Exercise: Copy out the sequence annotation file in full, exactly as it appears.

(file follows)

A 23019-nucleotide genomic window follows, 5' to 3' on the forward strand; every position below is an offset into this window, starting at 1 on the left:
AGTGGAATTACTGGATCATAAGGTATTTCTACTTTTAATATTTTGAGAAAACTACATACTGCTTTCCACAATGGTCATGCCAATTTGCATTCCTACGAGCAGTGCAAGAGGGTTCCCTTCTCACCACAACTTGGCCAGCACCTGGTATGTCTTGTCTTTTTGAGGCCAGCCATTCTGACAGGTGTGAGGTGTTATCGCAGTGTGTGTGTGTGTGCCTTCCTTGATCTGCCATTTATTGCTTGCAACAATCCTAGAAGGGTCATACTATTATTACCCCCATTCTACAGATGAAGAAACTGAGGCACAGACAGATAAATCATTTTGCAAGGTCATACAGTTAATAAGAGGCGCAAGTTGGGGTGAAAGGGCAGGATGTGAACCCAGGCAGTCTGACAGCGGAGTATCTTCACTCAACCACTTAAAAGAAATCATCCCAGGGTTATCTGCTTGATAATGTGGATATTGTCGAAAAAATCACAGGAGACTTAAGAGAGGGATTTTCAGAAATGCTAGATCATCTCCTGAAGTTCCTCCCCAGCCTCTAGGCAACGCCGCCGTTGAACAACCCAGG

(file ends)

A 23019-nucleotide genomic window follows, 5' to 3' on the forward strand; every position below is an offset into this window, starting at 1 on the left:
AGTGGAATTACTGGATCATAAGGTATTTCTACTTTTAATATTTTGAGAAAACTACATACTGCTTTCCACAATGGTCATGCCAATTTGCATTCCTACGAGCAGTGCAAGAGGGTTCCCTTCTCACCACAACTTGGCCAGCACCTGGTATGTCTTGTCTTTTTGAGGCCAGCCATTCTGACAGGTGTGAGGTGTTATCGCAGTGTGTGTGTGTGTGCCTTCCTTGATCTGCCATTTATTGCTTGCAACAATCCTAGAAGGGTCATACTATTATTACCCCCATTCTACAGATGAAGAAACTGAGGCACAGACAGATAAATCATTTTGCAAGGTCATACAGTTAATAAGAGGCGCAAGTTGGGGTGAAAGGGCAGGATGTGAACCCAGGCAGTCTGACAGCGGAGTATCTTCACTCAACCACTTAAAAGAAATCATCCCAGGGTTATCTGCTTGATAATGTGGATATTGTCGAAAAAATCACAGGAGACTTAAGAGAGGGATTTTCAGAAATGCTAGATCATCTCCTGAAGTTCCTCCCCAGCCTCTAGGCAACGCCGCCGTTGAACAACCCAGG